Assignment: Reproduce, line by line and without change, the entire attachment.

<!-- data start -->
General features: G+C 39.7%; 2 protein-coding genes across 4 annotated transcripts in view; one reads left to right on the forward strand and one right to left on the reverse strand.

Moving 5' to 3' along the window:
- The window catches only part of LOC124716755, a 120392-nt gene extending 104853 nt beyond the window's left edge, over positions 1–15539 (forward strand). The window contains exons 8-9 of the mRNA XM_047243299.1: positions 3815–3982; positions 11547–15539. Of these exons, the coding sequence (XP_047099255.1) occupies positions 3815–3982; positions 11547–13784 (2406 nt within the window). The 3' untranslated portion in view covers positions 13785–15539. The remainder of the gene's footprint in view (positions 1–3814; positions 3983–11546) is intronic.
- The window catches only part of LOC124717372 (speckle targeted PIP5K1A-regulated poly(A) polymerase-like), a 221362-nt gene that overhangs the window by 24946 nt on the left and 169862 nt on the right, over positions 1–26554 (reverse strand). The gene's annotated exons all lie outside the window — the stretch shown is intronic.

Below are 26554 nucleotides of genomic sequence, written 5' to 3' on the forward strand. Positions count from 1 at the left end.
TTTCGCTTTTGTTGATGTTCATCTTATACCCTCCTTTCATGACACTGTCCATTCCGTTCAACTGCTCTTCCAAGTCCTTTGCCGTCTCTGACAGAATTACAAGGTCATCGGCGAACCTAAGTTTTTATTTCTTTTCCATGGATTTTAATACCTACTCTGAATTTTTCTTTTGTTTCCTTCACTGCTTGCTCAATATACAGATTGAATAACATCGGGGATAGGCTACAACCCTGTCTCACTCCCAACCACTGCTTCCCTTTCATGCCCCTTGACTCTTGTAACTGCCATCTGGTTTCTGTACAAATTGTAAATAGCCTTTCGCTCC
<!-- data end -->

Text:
General features: G+C 39.7%; 2 protein-coding genes across 4 annotated transcripts in view; one reads left to right on the forward strand and one right to left on the reverse strand.

Moving 5' to 3' along the window:
- The window catches only part of LOC124716755, a 120392-nt gene extending 104853 nt beyond the window's left edge, over positions 1–15539 (forward strand). The window contains exons 8-9 of the mRNA XM_047243299.1: positions 3815–3982; positions 11547–15539. Of these exons, the coding sequence (XP_047099255.1) occupies positions 3815–3982; positions 11547–13784 (2406 nt within the window). The 3' untranslated portion in view covers positions 13785–15539. The remainder of the gene's footprint in view (positions 1–3814; positions 3983–11546) is intronic.
- The window catches only part of LOC124717372 (speckle targeted PIP5K1A-regulated poly(A) polymerase-like), a 221362-nt gene that overhangs the window by 24946 nt on the left and 169862 nt on the right, over positions 1–26554 (reverse strand). The gene's annotated exons all lie outside the window — the stretch shown is intronic.

Below are 26554 nucleotides of genomic sequence, written 5' to 3' on the forward strand. Positions count from 1 at the left end.
TTTCGCTTTTGTTGATGTTCATCTTATACCCTCCTTTCATGACACTGTCCATTCCGTTCAACTGCTCTTCCAAGTCCTTTGCCGTCTCTGACAGAATTACAAGGTCATCGGCGAACCTAAGTTTTTATTTCTTTTCCATGGATTTTAATACCTACTCTGAATTTTTCTTTTGTTTCCTTCACTGCTTGCTCAATATACAGATTGAATAACATCGGGGATAGGCTACAACCCTGTCTCACTCCCAACCACTGCTTCCCTTTCATGCCCCTTGACTCTTGTAACTGCCATCTGGTTTCTGTACAAATTGTAAATAGCCTTTCGCTCC